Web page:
This information is produced and provided by the National Cancer Institute (NCI). The information in this topic may have changed since it was written. For the most current information, contact the National Cancer Institute via the Internet web site at http://cancer.gov or call 1-800-4-CANCER.Lung Cancer Screening

    8. Malignant Mesothelioma Treatment (PDQ®): Treatment - Health Professional Information [NCI] - Stage Information for NSCLC

      BackgroundIn NSCLC, the determination of stage is important in terms of therapeutic and prognostic implications. Careful initial diagnostic evaluation to define the location and to determine the extent of primary and metastatic tumor involvement is critical for the appropriate care of patients. In general, symptoms, physical signs, laboratory findings, or perceived risk of distant metastasis lead to an evaluation for distant metastatic disease. Additional tests such as bone scans and computed tomography (CT)/magnetic resonance imaging (MRI) of the brain may be performed if initial assessments suggest metastases or if patients with stage III disease are under consideration for aggressive local and combined modality treatments.Stage has a critical role in the selection of therapy. The stage of disease is based on a combination of clinical factors and pathological factors.[1] The distinction

    9. Lung Cancer Screening (PDQ®): Screening - Patient Information [NCI] - Risks of Lung Cancer Screening

      Screening tests have risks.Decisions about screening tests can be difficult. Not all screening tests are helpful and most have risks. Before having any screening test, you may want to discuss the test with your doctor. It is important to know the risks of the test and whether it has been proven to reduce the risk of dying from cancer.The risks of lung cancer screening tests include the following: Finding lung cancer may not improve health or help you live longer.Screening may not improve your health or help you live longer if you have lung cancer that has already spread to other places in your body. Some cancers never cause symptoms or become life-threatening, but if found by a screening test, the cancer may be treated. It is not known if treatment of these cancers would help you live longer than if no treatment were given, and treatments for cancer may have serious side effects. Harms of treatment may happen more often in people who have medical problems caused by heavy or long-term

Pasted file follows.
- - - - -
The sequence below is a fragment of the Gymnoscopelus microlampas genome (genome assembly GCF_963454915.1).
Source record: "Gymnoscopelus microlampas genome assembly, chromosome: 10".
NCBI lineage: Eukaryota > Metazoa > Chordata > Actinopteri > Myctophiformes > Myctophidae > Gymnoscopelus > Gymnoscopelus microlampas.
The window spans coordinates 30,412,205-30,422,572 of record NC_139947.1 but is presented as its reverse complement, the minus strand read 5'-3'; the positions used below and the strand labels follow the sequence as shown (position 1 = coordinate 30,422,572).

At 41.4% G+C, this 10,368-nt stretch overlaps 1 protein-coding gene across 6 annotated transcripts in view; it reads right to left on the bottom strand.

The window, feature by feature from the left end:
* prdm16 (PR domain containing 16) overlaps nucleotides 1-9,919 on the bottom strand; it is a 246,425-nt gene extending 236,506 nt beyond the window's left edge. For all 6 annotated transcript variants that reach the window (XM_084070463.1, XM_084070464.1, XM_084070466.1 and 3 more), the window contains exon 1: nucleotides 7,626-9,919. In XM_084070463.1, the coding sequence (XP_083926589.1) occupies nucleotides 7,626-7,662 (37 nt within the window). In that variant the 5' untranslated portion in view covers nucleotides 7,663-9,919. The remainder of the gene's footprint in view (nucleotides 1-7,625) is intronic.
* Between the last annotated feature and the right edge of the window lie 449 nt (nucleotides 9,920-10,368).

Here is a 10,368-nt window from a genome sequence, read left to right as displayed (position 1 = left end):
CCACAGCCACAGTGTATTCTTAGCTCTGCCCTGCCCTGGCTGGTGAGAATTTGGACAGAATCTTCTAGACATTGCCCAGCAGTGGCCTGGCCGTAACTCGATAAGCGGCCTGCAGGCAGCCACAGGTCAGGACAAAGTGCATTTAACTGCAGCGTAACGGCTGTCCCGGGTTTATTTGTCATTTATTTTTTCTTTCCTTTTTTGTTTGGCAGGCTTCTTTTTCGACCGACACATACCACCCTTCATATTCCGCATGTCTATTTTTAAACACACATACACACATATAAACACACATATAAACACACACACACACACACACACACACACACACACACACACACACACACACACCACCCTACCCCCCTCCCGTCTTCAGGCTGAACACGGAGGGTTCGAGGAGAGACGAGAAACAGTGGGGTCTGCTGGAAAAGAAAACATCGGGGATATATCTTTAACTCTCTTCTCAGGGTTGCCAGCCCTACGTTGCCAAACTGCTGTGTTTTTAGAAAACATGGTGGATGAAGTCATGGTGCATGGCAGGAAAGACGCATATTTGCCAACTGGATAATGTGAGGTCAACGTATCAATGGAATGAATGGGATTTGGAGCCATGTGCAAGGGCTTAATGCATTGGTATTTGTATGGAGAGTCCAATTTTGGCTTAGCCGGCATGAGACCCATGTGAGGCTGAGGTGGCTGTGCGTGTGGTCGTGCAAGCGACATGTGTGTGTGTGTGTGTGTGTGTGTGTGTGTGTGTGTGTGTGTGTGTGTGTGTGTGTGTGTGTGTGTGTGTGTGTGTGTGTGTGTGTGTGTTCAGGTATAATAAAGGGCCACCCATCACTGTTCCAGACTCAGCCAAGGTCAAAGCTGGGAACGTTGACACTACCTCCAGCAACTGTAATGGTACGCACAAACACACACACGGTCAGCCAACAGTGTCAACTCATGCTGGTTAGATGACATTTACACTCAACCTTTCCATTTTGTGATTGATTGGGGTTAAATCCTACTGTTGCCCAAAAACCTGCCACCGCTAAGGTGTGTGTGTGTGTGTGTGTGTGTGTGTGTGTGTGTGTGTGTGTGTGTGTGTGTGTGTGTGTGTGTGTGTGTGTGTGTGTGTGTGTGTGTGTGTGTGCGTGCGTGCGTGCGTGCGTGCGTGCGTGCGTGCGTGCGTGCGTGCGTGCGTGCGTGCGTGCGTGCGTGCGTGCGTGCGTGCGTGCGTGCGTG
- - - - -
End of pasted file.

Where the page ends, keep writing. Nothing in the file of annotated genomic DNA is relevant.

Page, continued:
10. Malignant Mesothelioma Treatment (PDQ®): Treatment - Health Professional Information [NCI] - Cellular Classification of Malignant Mesothelioma

      Histologically, these tumors are composed of fibrous or epithelial elements or both. The epithelial form occasionally causes confusion with peripheral anaplastic lung carcinomas or metastatic carcinomas. Attempts at diagnosis by cytology or needle biopsy of the pleura are often unsuccessful. It can be especially difficult to differentiate mesothelioma from adenocarcinoma on small tissue specimens. Thoracoscopy can be valuable in obtaining adequate tissue specimens for diagnostic purposes.[1] Examination of the gross tumor at surgery and use of special stains or electron microscopy can often help. The special stains reported to be most useful include periodic acid-Schiff diastase, hyaluronic acid, mucicarmine, CEA, and Leu M1.[2] Histologic appearance seems to be of prognostic value, and most clinical studies show that patients with epithelial mesotheliomas have a better prognosis than those with sarcomatous or mixed histology mesotheliomas.[2,3,4]References: Boutin C, Rey F: